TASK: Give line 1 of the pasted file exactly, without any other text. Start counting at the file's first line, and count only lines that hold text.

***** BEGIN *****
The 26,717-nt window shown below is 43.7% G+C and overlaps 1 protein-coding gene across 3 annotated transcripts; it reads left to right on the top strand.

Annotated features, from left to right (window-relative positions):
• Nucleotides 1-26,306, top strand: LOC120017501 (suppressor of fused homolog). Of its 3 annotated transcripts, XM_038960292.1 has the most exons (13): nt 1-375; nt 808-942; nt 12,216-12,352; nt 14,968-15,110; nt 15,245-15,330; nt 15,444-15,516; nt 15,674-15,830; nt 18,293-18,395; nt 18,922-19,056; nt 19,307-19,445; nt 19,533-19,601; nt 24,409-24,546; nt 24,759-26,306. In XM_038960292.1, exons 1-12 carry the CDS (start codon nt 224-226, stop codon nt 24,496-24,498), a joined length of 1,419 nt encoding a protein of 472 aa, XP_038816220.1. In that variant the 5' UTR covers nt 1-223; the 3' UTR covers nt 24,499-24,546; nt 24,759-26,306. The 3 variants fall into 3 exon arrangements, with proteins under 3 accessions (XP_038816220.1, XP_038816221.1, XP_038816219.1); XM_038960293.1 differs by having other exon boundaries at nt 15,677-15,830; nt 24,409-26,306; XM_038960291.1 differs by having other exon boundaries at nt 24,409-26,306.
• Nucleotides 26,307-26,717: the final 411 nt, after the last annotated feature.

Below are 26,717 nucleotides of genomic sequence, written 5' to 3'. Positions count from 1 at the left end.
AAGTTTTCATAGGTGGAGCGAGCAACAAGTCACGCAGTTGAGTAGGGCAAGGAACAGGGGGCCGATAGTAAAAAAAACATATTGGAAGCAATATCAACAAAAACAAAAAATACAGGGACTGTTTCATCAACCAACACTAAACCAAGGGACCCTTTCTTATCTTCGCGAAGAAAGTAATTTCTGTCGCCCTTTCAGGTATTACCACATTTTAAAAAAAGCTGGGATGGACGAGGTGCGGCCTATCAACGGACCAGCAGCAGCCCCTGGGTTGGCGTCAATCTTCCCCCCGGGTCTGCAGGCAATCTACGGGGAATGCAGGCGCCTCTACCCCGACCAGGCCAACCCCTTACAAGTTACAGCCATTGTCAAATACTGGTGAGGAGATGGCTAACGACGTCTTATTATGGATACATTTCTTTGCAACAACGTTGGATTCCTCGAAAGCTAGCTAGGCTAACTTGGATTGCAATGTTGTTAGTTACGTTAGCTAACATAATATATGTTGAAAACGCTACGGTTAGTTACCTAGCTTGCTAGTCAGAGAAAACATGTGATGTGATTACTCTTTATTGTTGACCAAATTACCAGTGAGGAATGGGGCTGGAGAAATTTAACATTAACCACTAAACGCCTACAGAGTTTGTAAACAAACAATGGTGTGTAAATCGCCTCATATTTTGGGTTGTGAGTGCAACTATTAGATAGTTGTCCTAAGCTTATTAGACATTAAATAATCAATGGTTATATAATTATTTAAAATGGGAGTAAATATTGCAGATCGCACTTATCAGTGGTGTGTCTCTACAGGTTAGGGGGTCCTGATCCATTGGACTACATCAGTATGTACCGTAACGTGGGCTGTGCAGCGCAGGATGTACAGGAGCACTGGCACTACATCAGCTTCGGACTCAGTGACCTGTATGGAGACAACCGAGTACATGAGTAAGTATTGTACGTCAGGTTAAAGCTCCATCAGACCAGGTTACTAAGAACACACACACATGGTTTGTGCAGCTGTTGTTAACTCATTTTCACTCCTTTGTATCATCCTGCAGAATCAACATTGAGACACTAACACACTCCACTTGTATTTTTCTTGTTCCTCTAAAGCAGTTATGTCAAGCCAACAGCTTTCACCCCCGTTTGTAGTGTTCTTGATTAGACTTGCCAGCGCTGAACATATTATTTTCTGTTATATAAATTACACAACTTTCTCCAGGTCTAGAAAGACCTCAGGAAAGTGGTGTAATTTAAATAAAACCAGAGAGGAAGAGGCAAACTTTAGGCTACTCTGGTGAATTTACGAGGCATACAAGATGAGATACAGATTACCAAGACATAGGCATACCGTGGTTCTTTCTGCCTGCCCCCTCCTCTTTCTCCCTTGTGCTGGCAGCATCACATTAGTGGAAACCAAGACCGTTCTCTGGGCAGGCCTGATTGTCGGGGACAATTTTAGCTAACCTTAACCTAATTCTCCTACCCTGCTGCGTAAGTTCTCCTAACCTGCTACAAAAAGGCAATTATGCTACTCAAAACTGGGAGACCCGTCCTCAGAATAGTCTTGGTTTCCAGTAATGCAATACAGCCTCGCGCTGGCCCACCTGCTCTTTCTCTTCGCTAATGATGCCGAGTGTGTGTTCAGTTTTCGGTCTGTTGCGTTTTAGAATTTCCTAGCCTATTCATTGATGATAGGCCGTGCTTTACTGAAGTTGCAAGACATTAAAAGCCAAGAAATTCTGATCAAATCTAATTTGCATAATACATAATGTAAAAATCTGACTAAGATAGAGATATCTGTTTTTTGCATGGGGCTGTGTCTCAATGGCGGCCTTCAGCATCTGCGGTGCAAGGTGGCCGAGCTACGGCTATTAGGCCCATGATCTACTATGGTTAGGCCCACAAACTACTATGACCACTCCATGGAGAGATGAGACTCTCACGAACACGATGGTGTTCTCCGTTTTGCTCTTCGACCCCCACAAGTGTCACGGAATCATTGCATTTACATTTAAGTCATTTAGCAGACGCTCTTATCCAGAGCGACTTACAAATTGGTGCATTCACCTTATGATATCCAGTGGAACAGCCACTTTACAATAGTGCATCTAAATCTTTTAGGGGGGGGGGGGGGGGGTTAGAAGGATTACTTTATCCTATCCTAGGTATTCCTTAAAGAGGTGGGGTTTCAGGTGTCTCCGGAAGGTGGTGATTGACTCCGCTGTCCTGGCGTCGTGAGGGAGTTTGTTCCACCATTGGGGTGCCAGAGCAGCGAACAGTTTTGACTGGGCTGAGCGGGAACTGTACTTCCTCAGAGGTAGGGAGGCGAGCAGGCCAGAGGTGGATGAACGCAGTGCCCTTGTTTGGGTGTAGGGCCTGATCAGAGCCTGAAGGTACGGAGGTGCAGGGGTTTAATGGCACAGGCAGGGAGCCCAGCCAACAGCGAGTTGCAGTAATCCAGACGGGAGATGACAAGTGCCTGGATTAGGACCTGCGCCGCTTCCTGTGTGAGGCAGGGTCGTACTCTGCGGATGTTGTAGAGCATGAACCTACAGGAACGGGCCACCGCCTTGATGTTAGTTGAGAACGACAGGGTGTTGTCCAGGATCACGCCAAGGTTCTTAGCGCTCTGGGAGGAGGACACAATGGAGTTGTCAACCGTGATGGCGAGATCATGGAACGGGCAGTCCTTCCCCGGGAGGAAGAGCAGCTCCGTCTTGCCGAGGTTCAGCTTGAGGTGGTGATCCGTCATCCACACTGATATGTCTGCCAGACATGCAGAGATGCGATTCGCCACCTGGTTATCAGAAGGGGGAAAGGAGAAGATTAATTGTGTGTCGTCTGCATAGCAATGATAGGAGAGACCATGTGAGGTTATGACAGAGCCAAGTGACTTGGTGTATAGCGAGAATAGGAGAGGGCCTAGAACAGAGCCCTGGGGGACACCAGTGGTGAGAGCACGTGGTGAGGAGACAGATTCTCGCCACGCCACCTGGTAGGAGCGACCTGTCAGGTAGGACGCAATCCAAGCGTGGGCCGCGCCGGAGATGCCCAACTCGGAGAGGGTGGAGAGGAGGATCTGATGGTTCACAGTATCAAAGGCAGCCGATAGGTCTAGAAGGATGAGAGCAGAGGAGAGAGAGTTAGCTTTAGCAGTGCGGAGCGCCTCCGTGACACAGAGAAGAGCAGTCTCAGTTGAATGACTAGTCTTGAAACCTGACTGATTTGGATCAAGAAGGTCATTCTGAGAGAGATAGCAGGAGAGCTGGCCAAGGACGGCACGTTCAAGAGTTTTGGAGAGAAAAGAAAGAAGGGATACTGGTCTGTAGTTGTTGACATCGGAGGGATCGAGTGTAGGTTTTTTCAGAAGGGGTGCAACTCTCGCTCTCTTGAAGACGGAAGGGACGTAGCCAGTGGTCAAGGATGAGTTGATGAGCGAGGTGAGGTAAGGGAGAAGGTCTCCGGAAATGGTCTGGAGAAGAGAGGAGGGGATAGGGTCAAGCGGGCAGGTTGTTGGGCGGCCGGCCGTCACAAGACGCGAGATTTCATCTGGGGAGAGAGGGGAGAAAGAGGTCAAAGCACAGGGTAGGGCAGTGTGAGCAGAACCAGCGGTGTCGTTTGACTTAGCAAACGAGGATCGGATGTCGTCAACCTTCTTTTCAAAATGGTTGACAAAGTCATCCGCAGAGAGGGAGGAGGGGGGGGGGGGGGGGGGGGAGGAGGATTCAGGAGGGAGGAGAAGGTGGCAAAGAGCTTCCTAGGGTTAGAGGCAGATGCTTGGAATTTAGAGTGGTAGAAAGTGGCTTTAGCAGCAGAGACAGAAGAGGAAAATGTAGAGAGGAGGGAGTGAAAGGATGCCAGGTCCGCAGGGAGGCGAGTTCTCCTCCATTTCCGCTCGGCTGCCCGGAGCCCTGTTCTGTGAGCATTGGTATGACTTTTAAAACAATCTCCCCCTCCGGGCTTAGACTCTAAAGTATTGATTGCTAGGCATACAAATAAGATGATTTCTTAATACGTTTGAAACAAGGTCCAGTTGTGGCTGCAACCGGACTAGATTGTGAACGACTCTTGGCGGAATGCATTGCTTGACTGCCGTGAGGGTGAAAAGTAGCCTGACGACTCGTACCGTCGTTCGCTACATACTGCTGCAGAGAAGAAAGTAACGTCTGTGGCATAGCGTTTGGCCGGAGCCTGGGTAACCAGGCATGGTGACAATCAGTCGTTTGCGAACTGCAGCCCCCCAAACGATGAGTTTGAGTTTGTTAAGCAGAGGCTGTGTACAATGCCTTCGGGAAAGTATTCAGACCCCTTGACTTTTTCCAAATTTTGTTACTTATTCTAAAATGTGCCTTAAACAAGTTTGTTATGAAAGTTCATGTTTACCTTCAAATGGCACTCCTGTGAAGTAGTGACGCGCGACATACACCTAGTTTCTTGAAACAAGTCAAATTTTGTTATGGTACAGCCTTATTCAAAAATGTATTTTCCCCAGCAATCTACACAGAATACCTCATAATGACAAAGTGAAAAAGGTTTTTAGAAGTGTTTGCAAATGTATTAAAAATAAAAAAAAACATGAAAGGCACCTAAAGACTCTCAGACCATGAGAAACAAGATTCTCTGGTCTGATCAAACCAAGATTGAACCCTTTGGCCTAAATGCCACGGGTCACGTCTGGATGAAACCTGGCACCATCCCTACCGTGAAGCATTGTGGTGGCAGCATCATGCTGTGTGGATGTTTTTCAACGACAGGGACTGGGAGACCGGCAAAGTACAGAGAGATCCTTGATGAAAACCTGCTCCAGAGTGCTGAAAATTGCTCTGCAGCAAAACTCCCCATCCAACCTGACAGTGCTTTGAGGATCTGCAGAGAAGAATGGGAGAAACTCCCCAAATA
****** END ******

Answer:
The 26,717-nt window shown below is 43.7% G+C and overlaps 1 protein-coding gene across 3 annotated transcripts; it reads left to right on the top strand.